April 13 - 14, 2007
The study of Schubert varieties has grown out questions in enumerate
geometry from the 19th century. This field has flourished over the
past fifty years and now has applications in algebraic geometry,
representation theory, combinatorics, physics, computer graphics, and
economics. We will define Schubert varieties in the context of
Grassmannians and flag varieties. These varieties have many
interesting properties determined by combinatorial data like
partitions, permutations, posets, and graphs. We present five fun
facts on Schubert varieties and some open problems in the field.
This is a spectacular subject, both by its many applications
and its intricate proof. We describe in the talk the main ideas
(after Zariski, Hironaka, Abhyankar and various other people)
how to use blowups for the resolution of singular varieties,
and how to build up an induction procedure to choose at each
step of the resoluton process the center of the next blowup and
to show that the singularities have improved after blowup. The
key constructions and phenomena are illustrated by
visualizations of surface singularities.
As the talk will give mostly the intuitive ideas, we would like
to refer the interested reader for details to three notes we
have written on the subject. There, also quite complete lists
of other references can be found.
The three references to my talk are on my web-site
www.hh.hauser.cc
This talk gives a brief introduction to the theory of toric
varieties. In the first half of the talk I give seven different
definitions of a toric variety and compare them briefly. In the second
half I describe some of the uses of toric varieties. The first of these
is as a testing ground for algebraic geometric conjectures, as many
geometric questions about toric varieties can be turned into combinatorial
questions. A second use is as a good ambient variety in which to embed
and study other varieties, using the fact that smooth toric varieties are
natural generalizations of projective space.
This talk is intended as a brief introduction to certain aspects of the
theory of algebraic curves and surfaces.
To a projective algebraic variety one associates its arithmetic genus,
using the constant term of the Hilbert polynomial. Since a complex
projective algebraic curve can be viewed as a compact Riemann surface, it
also has a topological genus, equal to the number of holes in the Riemann
surface. Hirzebruch's Riemann-Roch theorem says that the topological genus
is equal to the arithmetic genus. I sketch a proof of this fundamental
result, using algebra, geometry, and topology. For algebraic surfaces
there is a corresponding result, Noether's formula, expressing the
arithmetic genus in terms of topological invariants, which can be proved
in a similar way. The last part of the talk discusses the theory of curves
on surfaces, in particular the links to classical enumerative geometry and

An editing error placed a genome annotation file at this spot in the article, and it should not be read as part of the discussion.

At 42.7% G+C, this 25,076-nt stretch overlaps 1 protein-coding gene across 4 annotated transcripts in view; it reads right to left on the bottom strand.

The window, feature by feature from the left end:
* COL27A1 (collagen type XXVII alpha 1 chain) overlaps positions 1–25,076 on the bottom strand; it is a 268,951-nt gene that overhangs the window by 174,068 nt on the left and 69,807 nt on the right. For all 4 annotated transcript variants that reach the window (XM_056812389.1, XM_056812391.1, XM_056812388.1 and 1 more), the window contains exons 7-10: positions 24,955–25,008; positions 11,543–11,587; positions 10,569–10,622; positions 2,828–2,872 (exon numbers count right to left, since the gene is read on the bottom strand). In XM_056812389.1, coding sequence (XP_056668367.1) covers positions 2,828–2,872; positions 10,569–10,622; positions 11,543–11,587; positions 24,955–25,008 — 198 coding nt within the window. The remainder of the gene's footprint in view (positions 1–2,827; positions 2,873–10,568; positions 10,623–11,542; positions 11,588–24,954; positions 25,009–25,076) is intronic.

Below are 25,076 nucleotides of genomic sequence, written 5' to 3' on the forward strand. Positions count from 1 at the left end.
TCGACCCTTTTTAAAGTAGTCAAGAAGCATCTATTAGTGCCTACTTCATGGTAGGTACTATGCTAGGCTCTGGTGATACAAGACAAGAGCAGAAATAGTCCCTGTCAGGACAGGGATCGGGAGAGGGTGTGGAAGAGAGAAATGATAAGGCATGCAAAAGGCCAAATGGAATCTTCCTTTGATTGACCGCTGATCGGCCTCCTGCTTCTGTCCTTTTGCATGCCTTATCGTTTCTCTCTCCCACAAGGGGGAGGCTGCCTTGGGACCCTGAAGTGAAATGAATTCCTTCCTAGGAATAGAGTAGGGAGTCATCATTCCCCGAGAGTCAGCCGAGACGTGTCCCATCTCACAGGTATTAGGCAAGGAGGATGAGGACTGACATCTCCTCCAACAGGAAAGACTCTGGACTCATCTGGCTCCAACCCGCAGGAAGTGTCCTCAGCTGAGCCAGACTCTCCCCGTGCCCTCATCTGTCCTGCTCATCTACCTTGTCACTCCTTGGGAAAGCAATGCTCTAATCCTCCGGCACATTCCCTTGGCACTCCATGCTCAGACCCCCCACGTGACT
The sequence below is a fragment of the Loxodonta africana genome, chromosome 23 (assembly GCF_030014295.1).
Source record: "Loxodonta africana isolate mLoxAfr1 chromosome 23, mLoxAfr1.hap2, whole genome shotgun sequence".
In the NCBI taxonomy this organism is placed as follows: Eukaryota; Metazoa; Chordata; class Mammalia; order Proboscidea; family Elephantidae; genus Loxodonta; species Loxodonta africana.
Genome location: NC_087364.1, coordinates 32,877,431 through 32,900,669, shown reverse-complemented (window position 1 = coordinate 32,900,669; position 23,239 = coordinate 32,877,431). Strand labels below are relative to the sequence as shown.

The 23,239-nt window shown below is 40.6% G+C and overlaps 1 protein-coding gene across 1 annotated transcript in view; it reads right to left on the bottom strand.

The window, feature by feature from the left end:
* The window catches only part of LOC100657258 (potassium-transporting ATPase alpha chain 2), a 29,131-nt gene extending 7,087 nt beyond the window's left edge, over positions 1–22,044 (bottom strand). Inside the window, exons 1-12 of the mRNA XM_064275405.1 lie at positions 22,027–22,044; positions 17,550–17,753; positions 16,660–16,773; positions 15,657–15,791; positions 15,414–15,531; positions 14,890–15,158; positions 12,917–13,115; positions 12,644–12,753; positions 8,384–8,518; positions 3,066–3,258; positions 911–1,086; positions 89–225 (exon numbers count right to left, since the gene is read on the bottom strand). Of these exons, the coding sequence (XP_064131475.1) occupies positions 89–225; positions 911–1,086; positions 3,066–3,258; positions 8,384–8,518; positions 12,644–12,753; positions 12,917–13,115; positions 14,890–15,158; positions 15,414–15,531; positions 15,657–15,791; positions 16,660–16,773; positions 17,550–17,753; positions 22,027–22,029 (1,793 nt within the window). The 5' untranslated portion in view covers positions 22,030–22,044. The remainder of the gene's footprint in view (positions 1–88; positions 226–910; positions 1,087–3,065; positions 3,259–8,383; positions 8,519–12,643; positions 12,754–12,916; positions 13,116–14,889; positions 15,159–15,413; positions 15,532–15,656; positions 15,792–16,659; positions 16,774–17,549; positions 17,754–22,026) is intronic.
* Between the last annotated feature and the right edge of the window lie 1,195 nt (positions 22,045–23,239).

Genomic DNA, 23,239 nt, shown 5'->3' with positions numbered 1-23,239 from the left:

to modern string theory in theoretical physics.
While algebraic geometry is traditionally done over the complex
field, most problems from real life are modelled on real numbers and
ask for real, not for complex, solutions. Thus real algebraic
geometry --- the study of algebraic varieties defined over the real
numbers, and of their real points — is important. While most
standard techniques from general algebraic geometry remain important
in the real setting, there are some key concepts that are fundamental
to real algebraic geometry and have no counterpart in complex
algebraic geometry.
In its first part, this talk gives an informal introduction to a few
such key concepts, like real root counting, orderings of fields, or
semi-algebraic sets and Tarski-Seidenberg elimination. We also sketch
typical applications. In the second part, relations between
positivity of polynomials and sums of squares are discussed, as one
example for a currently active and expanding direction. Such
questions have already been among the historic roots of the field.
New techniques and ideas have much advanced the understanding in
recent years. Besides, these ideas are now successfully applied to
polynomial optimization.
Intersection theory is a big subject that has played an important role in
algebraic geometry, and any attempt at a comprehensive introduction in 90
minutes would surely fail. With this in mind, I have decided instead to
attempt to convey some of the beauty and flavor of intersection theory by
way of discussing a few concrete classical examples of intersection theory
on surfaces.
The material in the talk is covered in almost any text in algebraic
geometry. There are many approaches to finding 27 lines on a cubic
surface. If one wishes to see a more rigorous version of the presentation
given in this talk, then please see Hartshorne's treatment in Chapter V.4
of the book cited in the refereces. Chapter V of Hartshorne's book is a
very nice introduction to intersection theory on surfaces. For a more
general orientation in the subject with good historical context, one might
wish to read Fulton's "Introduction to intersection theory in algebraic
geometry." Fulton's other book cited in the references is the standard in
the subject, and the other texts listed offer additional points of view.